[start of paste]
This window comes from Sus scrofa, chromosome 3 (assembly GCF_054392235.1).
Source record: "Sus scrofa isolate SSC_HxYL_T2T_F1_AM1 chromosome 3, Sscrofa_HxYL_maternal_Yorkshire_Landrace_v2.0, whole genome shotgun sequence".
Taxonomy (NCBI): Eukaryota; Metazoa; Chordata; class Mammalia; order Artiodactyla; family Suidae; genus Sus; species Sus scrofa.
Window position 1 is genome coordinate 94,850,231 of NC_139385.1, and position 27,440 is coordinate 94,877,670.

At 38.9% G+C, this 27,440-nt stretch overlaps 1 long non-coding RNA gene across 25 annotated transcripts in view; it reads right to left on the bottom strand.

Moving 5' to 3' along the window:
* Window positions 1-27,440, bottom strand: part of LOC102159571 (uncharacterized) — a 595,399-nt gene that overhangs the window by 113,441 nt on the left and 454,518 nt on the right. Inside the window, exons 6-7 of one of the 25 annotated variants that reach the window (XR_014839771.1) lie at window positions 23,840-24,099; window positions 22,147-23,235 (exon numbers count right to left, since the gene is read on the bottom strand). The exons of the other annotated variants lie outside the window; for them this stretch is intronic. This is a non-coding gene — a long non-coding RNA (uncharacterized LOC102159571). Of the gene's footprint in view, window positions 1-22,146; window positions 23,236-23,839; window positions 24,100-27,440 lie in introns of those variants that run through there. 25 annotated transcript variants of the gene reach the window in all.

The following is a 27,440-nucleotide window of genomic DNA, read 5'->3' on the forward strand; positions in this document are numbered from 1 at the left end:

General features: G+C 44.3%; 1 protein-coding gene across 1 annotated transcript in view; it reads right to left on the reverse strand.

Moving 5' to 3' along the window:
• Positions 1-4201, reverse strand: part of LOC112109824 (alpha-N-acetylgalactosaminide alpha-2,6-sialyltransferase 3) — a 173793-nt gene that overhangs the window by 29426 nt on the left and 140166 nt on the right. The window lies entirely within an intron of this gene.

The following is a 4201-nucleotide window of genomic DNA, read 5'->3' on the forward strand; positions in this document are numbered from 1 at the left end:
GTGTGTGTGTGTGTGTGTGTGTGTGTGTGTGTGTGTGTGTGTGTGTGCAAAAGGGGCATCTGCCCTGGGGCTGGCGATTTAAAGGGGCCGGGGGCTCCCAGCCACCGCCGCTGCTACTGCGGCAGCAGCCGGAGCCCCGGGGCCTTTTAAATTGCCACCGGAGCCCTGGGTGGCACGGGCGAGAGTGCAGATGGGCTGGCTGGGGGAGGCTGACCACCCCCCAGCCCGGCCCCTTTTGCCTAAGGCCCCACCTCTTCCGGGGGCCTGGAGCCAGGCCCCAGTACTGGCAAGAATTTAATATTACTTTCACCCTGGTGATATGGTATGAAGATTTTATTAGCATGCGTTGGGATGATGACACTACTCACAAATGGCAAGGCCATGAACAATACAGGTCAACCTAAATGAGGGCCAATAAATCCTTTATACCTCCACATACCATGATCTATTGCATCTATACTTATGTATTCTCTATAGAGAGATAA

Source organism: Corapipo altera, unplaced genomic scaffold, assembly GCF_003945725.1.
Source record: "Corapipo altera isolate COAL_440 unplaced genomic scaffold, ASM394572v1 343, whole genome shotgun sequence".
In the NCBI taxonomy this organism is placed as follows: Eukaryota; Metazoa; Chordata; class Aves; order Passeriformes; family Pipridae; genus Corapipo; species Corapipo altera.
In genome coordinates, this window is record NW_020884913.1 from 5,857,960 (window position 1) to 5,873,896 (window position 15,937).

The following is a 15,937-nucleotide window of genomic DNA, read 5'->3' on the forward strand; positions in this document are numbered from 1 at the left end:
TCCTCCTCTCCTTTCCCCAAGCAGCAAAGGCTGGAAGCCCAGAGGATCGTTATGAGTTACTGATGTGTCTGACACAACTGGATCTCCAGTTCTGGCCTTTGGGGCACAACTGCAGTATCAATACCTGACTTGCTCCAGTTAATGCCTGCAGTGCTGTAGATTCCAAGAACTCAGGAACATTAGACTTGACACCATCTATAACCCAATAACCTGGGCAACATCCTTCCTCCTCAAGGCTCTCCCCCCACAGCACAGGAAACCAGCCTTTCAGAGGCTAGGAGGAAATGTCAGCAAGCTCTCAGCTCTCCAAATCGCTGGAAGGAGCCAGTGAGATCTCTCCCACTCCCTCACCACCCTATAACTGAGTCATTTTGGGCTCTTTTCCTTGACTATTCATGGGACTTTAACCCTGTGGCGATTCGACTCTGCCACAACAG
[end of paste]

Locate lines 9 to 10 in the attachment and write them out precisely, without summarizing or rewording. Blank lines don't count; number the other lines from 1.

General features: G+C 44.3%; 1 protein-coding gene across 1 annotated transcript in view; it reads right to left on the reverse strand.

Moving 5' to 3' along the window: